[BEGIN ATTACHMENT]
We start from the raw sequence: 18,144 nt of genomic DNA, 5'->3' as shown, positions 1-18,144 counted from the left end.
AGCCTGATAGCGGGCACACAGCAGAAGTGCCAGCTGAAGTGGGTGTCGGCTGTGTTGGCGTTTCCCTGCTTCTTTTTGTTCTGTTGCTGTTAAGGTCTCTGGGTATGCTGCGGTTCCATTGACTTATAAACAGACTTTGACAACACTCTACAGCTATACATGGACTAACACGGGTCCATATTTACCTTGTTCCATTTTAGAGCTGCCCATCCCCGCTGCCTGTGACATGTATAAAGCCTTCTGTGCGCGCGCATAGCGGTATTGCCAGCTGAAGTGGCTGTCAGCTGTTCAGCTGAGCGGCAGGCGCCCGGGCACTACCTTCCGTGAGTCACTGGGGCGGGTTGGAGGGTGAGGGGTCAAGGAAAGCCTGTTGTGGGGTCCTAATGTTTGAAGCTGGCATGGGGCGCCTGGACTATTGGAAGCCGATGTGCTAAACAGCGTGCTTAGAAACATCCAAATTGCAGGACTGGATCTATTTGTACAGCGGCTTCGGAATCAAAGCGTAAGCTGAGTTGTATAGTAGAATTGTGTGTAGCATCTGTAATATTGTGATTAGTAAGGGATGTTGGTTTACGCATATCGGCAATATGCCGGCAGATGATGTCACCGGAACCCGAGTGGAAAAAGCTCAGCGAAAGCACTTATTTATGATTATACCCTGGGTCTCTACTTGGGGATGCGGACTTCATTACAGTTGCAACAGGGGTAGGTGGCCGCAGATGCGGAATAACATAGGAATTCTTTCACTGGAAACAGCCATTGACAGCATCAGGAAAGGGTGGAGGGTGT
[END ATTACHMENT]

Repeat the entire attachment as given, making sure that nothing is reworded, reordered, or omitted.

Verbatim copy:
We start from the raw sequence: 18,144 nt of genomic DNA, 5'->3' as shown, positions 1-18,144 counted from the left end.
AGCCTGATAGCGGGCACACAGCAGAAGTGCCAGCTGAAGTGGGTGTCGGCTGTGTTGGCGTTTCCCTGCTTCTTTTTGTTCTGTTGCTGTTAAGGTCTCTGGGTATGCTGCGGTTCCATTGACTTATAAACAGACTTTGACAACACTCTACAGCTATACATGGACTAACACGGGTCCATATTTACCTTGTTCCATTTTAGAGCTGCCCATCCCCGCTGCCTGTGACATGTATAAAGCCTTCTGTGCGCGCGCATAGCGGTATTGCCAGCTGAAGTGGCTGTCAGCTGTTCAGCTGAGCGGCAGGCGCCCGGGCACTACCTTCCGTGAGTCACTGGGGCGGGTTGGAGGGTGAGGGGTCAAGGAAAGCCTGTTGTGGGGTCCTAATGTTTGAAGCTGGCATGGGGCGCCTGGACTATTGGAAGCCGATGTGCTAAACAGCGTGCTTAGAAACATCCAAATTGCAGGACTGGATCTATTTGTACAGCGGCTTCGGAATCAAAGCGTAAGCTGAGTTGTATAGTAGAATTGTGTGTAGCATCTGTAATATTGTGATTAGTAAGGGATGTTGGTTTACGCATATCGGCAATATGCCGGCAGATGATGTCACCGGAACCCGAGTGGAAAAAGCTCAGCGAAAGCACTTATTTATGATTATACCCTGGGTCTCTACTTGGGGATGCGGACTTCATTACAGTTGCAACAGGGGTAGGTGGCCGCAGATGCGGAATAACATAGGAATTCTTTCACTGGAAACAGCCATTGACAGCATCAGGAAAGGGTGGAGGGTGT